The Ostomy Files: Getting the Right Body Fit

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Laura Herbe, BSN, RN, CWOCN

  Living with an ostomy is a personal journey. It is a life-changing experience that touches individuals both physically and psychologically.

  More than 120,000 people of all ages in the United States undergo ostomy surgery every year. Because bodily function and emotional well-being are affected, the person with an ostomy may have a number of concerns, including leakage, sexual problems, fear of odor and alterations in body appearance, and changes in mood and sleep patterns. A market research study1 confirmed that approximately 80% of all people with a stoma have either one or more of these concerns; anxiety about such complications could result in lifestyle and quality-of-life changes.2

  The role of ostomy care providers is to help patients return to some level of normalcy and self-control. A secure fit between the ostomy pouching system and the body is a critical ingredient to developing the patient’s new normal; failed attempts are not only disheartening, but also may lead to leakage, odor, peristomal skin irritation, and frequent or unplanned pouch changes, negatively affecting quality of life and potentially increasing costs.

  Approximately 60% of all people who have an ostomy have described problems with leakage.1 Why is leakage so prevalent? Available reports vary, but among the estimated million plus people in the US with a stoma, no two individuals have the same body shape and size, especially after abdominal surgery. To avoid leakage and increase pouch security, the ostomy appliance and accessories need to fit optimally to each body shape. Additional obstacles include stoma placement in skin folds or creases on or near previous or new scars, bony prominences, and around irregularities of abdominal contours such as hernias. Obtaining an optimal fit is the ultimate goal, but how does an ostomy appliance provide a secure fit for so many individual body shapes?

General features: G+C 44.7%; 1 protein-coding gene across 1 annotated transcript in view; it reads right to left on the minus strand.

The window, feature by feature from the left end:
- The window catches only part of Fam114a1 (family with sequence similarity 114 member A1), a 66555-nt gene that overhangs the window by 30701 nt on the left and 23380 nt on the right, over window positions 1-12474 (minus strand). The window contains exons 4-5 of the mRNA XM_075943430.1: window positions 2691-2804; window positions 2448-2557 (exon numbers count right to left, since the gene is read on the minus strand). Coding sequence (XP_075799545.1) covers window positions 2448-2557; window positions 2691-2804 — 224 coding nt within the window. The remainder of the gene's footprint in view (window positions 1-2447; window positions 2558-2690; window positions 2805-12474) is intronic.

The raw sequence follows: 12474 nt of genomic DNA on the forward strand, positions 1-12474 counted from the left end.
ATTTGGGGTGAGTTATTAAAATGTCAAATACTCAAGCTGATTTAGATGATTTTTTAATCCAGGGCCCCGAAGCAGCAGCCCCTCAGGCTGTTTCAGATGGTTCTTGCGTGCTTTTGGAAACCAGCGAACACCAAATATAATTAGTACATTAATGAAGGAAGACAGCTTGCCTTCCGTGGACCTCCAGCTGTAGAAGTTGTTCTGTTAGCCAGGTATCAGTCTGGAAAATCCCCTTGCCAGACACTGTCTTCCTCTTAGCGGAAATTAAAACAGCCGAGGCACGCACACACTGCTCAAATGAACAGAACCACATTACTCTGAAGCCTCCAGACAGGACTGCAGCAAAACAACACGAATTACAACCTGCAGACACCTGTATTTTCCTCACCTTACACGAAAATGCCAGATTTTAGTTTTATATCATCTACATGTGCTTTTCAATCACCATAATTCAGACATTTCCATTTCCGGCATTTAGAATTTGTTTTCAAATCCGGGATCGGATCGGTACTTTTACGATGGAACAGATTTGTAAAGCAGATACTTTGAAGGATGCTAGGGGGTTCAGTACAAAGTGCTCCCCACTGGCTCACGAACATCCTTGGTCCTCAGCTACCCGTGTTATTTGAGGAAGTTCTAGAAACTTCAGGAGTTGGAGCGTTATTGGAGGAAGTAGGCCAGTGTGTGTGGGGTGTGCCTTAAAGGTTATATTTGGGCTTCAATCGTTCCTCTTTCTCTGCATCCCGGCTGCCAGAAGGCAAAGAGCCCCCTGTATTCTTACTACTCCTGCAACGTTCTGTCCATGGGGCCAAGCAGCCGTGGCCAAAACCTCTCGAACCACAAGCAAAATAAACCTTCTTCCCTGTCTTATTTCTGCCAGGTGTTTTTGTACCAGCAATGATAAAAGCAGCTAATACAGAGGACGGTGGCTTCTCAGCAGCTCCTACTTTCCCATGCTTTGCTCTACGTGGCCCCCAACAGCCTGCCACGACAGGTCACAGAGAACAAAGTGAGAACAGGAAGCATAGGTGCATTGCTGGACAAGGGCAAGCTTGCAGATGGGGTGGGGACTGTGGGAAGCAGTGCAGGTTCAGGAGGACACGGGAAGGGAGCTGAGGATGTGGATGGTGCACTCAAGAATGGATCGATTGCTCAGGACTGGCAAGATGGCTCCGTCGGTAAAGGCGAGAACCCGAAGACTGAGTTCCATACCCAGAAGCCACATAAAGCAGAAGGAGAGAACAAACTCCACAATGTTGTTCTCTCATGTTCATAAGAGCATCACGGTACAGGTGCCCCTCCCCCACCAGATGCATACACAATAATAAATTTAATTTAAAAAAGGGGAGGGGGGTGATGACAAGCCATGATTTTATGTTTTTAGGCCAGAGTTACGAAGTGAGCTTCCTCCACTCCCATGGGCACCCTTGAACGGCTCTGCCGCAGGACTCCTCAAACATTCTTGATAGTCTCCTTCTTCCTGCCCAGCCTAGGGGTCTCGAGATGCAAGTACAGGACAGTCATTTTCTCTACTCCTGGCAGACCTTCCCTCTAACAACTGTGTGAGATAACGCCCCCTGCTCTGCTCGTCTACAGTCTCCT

My friend who has a colostomy stated it best: “I need a barrier that doesn’t tug on my skin and pull away from me when I move. Of course, I want to feel secure and confident with my pouch, but I also need it to move with me.”

  An adhesive barrier designed with thought to individual bodies, one that is pliable to individual contours and responsive to natural body movements, is the ideal solution for an age-old problem. With the collaboration of nurses from around the world and extensive scientific research, an elastic adhesive, new to the ostomy care industry, has been developed. A new adhesive utilizes “BodyFit Technology” and makes the adhesive barrier elastic and stretchable. It can deform and return to its original shape and be used in a way similar to silicone, conforming to the unique body shapes of persons with an ostomy. BodyFit Technology combines elasticity with the classic benefits of skin friendliness, erosion resistance, and absorption. This combination provides a secure fit, thus preventing leakage.

  As technologies evolve and advance and options proliferate, both in surgical techniques and ostomy supplies, clinicians should be open to new ways to improve ostomy management and, most importantly, the quality of life for those living with an ostomy.

 Laura Herbe is a Clinical Consultant with Coloplast Corp, Minneapolis, MN. The Ostomy Files is made possible through the support of Coloplast Corp, Minneapolis, MN ( The opinions and statements of the clinicians providing The Ostomy Files are specific to the respective authors and are not necessarily those of Coloplast, OWM, or HMP Communications.

This article was not subject to the Ostomy Wound Management peer-review process.


1. Ehmsen L. (2011) IMS Study – Coloplast Market Research. Data on file.

2. Stoia Davis J, Svavarsdóttir MH, Pudło M, et al. Factors impairing quality of life for people with an ostomy. Gastrointestinal Nurs. 2011;9:(2 suppl):14–18.